Tech stocks slide as Google faces renewed antitrust pressure

FILE PHOTO: A trader works on the trading floor at the New York Stock Exchange (NYSE) in New York City, U.S., September 3, 2019. REUTERS/Andrew Kelly/File PhotoFILE PHOTO: A trader works on the trading floor at the New York Stock Exchange (NYSE) in New York CityReuters


The Nasdaq Composite, the most tech-heavy of the major US stock indexes, slid on Monday as shares of Alphabet tumbled as much as 1% following the announcement of new antitrust investigation into Google's ad business.

A coalition of state attorneys general from 49 states and Washington, D.C. announced the probe on Monday and said it will focus on whether Google has used anti-competitive practices in its ads business.

The announcement is the most recent advancement of antitrust scrutiny on large US tech companies. Shares of Facebook sunk last week after New York Attorney General Letitia James said her office was coordinating a multistate antitrust probe into the social media company.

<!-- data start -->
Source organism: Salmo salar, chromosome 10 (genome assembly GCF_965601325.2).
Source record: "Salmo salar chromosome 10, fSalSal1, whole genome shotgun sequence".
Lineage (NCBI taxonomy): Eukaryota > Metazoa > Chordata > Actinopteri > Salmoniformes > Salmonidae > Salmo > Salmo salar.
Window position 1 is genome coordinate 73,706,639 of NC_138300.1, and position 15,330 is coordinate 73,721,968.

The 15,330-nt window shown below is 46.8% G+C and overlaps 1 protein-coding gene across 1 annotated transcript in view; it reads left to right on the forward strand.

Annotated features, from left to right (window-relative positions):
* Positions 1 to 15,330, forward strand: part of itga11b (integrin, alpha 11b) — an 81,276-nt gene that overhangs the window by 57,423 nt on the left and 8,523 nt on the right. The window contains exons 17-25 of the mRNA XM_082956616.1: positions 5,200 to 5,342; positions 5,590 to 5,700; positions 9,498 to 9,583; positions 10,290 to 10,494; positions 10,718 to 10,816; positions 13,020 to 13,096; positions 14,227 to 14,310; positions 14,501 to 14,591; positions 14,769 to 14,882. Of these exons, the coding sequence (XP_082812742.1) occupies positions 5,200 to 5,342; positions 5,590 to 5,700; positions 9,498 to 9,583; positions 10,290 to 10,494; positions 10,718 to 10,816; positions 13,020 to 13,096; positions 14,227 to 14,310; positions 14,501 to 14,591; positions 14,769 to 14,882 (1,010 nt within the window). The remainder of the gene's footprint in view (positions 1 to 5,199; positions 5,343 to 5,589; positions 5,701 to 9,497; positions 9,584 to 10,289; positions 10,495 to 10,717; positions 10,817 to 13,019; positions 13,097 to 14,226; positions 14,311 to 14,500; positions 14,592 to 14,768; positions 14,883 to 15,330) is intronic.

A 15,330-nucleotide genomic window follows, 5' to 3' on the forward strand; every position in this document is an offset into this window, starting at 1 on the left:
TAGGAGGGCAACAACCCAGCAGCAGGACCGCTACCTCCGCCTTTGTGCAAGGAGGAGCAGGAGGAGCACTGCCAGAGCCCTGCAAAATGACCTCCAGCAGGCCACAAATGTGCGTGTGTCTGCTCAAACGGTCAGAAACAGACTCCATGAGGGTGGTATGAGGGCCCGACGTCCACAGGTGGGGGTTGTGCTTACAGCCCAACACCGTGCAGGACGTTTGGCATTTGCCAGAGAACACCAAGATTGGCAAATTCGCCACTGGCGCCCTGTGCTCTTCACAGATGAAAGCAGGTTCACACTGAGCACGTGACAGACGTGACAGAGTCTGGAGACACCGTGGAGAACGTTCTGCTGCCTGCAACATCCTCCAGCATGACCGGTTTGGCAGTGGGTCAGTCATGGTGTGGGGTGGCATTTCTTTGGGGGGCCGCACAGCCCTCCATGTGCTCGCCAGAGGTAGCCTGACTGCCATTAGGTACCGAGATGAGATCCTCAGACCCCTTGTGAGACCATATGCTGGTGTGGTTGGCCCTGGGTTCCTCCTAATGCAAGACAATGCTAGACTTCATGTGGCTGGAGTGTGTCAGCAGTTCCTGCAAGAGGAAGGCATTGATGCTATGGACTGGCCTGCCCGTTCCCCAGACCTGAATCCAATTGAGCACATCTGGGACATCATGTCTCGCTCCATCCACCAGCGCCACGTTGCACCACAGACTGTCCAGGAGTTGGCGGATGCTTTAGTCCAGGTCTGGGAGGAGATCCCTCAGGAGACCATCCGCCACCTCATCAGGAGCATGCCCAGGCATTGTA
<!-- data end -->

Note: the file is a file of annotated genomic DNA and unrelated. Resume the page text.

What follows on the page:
On the macro front, Oil jumped to a six-week high after Saudi Arabia's new Energy Minister hinted OPEC and its allies might continue to lower output this year.

Here's a look at the major indexes as of the 4 p.m. close on Monday:

A jump in Treasury yields led a rally in bank stocks. Shares of JPMorgan rose 2.5%, Citigroup gained 4.3%, and Bank of America climbed 3.3%.

WeWork, which is expected to conduct one of the most highly-anticipated IPOs of the year, could cut its valuation below $20 billion, according a report from the Wall Street Journal. The company might also delay its IPO, the report found. WeWork's valuation has come under increased scrutiny in recent weeks due to questions regarding the company's ability to generate a profit.

Shares of AT&T surged as much as 5% on Monday after activist hedge fund Elliott Management announced a $3.2 billion stake in the telecommunications company. The firm said AT&T has a" compelling value-creation opportunity," and that it predicts shares could rise past $60 by the end of 2021. That would be a roughly 50% increase over current levels.

These were the biggest gainers in the Nasdaq 100 on Monday:

And the largest decliners:

Within the S&P 500, gains in energy and financial stocks were offset by losses in real estate, healthcare, and technology.

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